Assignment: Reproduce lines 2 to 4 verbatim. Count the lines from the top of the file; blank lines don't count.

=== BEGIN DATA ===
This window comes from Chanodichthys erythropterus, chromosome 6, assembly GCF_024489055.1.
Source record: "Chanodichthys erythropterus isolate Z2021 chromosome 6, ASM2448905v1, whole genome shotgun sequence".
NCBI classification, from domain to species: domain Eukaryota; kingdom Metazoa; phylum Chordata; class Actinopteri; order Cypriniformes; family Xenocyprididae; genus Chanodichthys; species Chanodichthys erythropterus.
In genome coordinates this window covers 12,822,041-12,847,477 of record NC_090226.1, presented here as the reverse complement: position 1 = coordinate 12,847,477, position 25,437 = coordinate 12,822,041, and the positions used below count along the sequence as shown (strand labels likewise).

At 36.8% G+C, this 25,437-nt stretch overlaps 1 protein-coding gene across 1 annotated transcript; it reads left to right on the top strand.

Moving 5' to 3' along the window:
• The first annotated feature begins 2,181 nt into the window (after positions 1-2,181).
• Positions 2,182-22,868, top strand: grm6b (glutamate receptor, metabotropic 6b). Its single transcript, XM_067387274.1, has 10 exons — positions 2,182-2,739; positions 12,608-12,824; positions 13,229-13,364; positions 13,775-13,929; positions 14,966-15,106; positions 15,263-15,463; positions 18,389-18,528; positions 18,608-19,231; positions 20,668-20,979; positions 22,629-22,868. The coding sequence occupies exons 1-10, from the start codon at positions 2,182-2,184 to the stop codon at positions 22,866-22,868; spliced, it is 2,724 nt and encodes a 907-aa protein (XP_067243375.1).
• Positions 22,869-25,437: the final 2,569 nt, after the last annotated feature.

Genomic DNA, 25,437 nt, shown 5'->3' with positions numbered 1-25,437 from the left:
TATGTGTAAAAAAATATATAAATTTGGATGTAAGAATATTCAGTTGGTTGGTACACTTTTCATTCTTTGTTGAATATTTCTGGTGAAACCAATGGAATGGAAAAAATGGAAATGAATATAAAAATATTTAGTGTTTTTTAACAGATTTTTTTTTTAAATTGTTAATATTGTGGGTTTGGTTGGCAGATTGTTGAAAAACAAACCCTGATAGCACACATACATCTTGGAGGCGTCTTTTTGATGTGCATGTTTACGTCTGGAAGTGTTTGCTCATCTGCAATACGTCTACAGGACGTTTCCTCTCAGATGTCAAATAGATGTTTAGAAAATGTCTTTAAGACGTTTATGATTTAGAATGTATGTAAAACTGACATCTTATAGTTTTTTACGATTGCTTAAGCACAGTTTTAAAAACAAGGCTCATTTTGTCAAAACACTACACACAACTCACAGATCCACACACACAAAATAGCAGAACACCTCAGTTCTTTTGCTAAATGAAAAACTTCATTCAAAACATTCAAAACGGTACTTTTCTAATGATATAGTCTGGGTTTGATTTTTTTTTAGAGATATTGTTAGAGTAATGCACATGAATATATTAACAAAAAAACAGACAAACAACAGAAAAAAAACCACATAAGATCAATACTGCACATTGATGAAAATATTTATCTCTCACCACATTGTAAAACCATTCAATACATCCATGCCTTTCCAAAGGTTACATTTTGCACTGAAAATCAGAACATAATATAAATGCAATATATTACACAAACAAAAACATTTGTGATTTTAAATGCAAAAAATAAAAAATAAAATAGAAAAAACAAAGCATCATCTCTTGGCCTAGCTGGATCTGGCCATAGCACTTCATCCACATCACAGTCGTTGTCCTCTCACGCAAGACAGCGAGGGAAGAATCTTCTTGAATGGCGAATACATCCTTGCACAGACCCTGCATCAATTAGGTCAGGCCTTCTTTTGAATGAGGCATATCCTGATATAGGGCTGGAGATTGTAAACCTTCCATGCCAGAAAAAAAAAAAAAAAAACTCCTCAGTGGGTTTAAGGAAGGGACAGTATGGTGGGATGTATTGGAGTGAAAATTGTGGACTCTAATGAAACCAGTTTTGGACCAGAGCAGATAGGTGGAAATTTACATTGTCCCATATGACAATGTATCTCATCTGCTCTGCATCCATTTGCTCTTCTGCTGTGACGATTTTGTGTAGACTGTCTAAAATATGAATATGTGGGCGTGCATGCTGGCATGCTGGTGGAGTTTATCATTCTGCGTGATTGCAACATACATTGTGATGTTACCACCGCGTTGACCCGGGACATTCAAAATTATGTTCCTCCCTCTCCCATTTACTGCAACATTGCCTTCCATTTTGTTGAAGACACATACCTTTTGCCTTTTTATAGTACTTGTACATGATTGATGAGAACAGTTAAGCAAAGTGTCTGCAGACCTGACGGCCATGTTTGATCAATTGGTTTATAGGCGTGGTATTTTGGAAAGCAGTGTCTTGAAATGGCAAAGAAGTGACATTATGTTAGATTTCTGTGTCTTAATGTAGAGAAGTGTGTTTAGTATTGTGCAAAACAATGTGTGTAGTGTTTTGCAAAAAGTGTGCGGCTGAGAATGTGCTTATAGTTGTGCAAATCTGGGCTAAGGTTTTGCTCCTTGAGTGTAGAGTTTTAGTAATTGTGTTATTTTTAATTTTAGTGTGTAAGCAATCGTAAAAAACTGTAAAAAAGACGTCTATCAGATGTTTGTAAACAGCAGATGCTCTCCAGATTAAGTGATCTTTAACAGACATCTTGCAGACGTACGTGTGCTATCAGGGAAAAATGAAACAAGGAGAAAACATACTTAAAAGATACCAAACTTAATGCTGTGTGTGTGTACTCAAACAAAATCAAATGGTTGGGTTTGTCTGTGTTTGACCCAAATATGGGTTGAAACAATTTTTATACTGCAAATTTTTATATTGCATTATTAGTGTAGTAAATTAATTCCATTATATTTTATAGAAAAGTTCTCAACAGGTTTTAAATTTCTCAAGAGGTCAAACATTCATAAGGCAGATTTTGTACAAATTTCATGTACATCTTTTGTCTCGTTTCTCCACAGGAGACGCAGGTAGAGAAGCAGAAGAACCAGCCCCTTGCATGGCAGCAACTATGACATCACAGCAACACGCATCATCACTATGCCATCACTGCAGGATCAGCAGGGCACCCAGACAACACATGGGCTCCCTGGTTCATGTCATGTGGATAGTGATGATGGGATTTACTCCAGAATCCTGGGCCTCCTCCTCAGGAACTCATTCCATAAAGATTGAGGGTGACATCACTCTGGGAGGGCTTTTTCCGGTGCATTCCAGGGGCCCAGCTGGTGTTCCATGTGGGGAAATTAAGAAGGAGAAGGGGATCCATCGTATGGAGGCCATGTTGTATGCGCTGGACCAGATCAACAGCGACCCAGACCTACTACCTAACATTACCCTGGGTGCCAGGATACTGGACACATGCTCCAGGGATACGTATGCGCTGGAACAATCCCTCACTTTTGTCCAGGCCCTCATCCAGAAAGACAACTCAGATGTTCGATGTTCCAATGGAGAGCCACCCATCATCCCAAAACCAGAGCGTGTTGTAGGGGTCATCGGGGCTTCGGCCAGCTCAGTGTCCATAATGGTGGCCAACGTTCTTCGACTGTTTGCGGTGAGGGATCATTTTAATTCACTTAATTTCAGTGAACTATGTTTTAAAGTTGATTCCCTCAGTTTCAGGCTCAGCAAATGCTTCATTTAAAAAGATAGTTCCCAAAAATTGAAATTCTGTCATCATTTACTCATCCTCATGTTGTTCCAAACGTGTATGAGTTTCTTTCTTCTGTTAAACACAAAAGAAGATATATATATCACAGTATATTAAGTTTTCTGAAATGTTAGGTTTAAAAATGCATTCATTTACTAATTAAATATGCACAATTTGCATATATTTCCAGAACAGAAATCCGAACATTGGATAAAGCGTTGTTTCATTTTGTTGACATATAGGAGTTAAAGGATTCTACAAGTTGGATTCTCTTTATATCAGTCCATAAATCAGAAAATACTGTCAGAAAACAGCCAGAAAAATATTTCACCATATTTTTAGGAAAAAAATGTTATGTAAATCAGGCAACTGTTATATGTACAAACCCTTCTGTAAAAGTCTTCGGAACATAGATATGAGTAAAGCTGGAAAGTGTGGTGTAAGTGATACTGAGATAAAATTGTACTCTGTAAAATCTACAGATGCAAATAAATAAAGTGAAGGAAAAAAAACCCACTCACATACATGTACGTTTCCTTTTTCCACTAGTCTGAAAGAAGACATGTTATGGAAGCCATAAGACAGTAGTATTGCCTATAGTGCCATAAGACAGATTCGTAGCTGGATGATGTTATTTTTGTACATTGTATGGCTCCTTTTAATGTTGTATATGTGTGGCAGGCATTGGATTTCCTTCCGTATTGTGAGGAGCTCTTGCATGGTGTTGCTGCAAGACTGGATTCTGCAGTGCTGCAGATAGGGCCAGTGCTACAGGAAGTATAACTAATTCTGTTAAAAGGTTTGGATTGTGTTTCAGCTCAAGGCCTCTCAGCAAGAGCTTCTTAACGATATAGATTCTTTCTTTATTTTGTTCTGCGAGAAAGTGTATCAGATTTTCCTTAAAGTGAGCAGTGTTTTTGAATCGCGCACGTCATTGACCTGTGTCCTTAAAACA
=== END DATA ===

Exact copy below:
Source record: "Chanodichthys erythropterus isolate Z2021 chromosome 6, ASM2448905v1, whole genome shotgun sequence".
NCBI classification, from domain to species: domain Eukaryota; kingdom Metazoa; phylum Chordata; class Actinopteri; order Cypriniformes; family Xenocyprididae; genus Chanodichthys; species Chanodichthys erythropterus.
In genome coordinates this window covers 12,822,041-12,847,477 of record NC_090226.1, presented here as the reverse complement: position 1 = coordinate 12,847,477, position 25,437 = coordinate 12,822,041, and the positions used below count along the sequence as shown (strand labels likewise).